ground driving, lunging, retraining questions - The Horse Forum
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post #1 of 5 Old 12-13-2012, 06:51 AM Thread Starter
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ground driving, lunging, retraining questions

I have a new trainer for my 3 1/2 YO Morgan x TWH who suggested we go back to ground driving to work on her steering. No problem I said.

Since my last trainer was not so gentle w/bit, this one said ground drive in halter... So I tried and the filly is nose diving and not stopping.

My gut says go to working the whoa on lunge line before ground driving again. Any suggestions?
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post #2 of 5 Old 12-13-2012, 08:10 AM
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That is usually what I go to when there is an issue. A good rope halter and line-similar to PP or CA use, and very similar techniques. Get horse out on a circle, then ask for the whoa. Ask, tell and DEMAND. Just like any other principle. Make sure that when the horse stops, they stop facing you. also, and then give them a second for it to "soak in", before sending them out again. Easier for me to show than explain, unfortunately. But, if your horse does not stop when you say-gently pull the head toward you and say whoa again-if the horse still goes-pullt the head a bit harder and step toward the butt either swinging a rope toward it or use a lunge whip/"carrot" stick. If the horse really doesn't listen, the stick may have to actually make contact...but they usually get the idea pretty quickly. If they start to step toward you, get big and make them back up.

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post #3 of 5 Old 12-13-2012, 12:53 PM Thread Starter
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Thank you, that is what/how I do it - we honestly haven't done a lot of lunging in the past few months b/c we started riding at a walk and then walking trails in-hand. I'll spare you my speculations on why we need to back up to ground work and just say THANK YOU again for replying. I thought the best place to start was back at stopping on the lunge, I just wanted another opinion on the matter.

Last night I went and bought a new rope halter and a 12 lead - I have a 9 foot, too short and a 20 something foot = too long, so hopefully this will be just the right length so I have better communication with her.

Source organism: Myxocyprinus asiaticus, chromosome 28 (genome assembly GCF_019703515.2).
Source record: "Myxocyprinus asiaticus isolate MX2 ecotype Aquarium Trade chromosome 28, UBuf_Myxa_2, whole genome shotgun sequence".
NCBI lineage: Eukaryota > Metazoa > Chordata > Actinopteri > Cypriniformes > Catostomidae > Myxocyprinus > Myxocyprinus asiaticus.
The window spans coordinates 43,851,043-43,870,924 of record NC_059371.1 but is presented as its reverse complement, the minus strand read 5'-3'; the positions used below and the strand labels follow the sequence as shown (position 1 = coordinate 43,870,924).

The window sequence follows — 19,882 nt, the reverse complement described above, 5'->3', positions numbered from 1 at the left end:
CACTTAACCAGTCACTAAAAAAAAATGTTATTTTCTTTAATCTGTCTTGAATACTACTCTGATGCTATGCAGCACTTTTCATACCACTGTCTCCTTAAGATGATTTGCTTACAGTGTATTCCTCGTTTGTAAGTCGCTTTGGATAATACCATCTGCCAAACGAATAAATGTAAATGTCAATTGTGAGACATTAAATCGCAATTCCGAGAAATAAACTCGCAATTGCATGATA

And yes, I will remember to give her a minute to let it soak in - that is something I need to be very aware of for sure.
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post #4 of 5 Old 12-13-2012, 01:43 PM
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"Whoa" is the same in every circumstance

I teach "whoa" to all of my horses as part of daily leading. I use their halter and lead, or sometimes I just press on the nose above the cartilege when I lead with a rope around the neck, every time I lead them. I try never to lead to or from the stall without asking for a halt and asking for several steps backwards. I felt this was necessary bc my 3yo KMH grew into a 16'3hh, 1,400 pound animal with the potential to run over me as he towers 3 inches above my 5'4" head! The English vocabulary and halter work transfers to ground work and to work under saddle, where I transfer ground work commands and aids to reins and legs and weight.
NOW, nobody rushes out of the stall for turnout, or pulls me around with their heads. They were, at one time, much more nervous. This has taught them patience, just like not teasing a dog with a ball encourages the dog to wait for you to throw it.
Just this morning I spot cleaned the shelter and made 2 of my horses wait in their stalls until I was done. No fuss, maybe some pawing, but neither one tried to yank my arm out while being led. In FACT, I also command my horses to push the gate open if I wish for turnout, which they know how to do. You can teach your horse to do practically anything, which are usually labelled, "tricks," and every obedience builds on the other obediences.
Halting on command is a BIG DEAL!! It is worth thoroughly educating your horse to do this perfectly, every time. MUCH more important than leads or collection, IMHO. Hope this helps. =D
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post #5 of 5 Old 12-13-2012, 02:22 PM Thread Starter
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I agree - she stops on a dime as long as she's in my hand. If I stop she stops. Problem is she no longer stops w/voice only and she needs to do that like she used to.

No point trying to work on anything else till we got a horse that stops!
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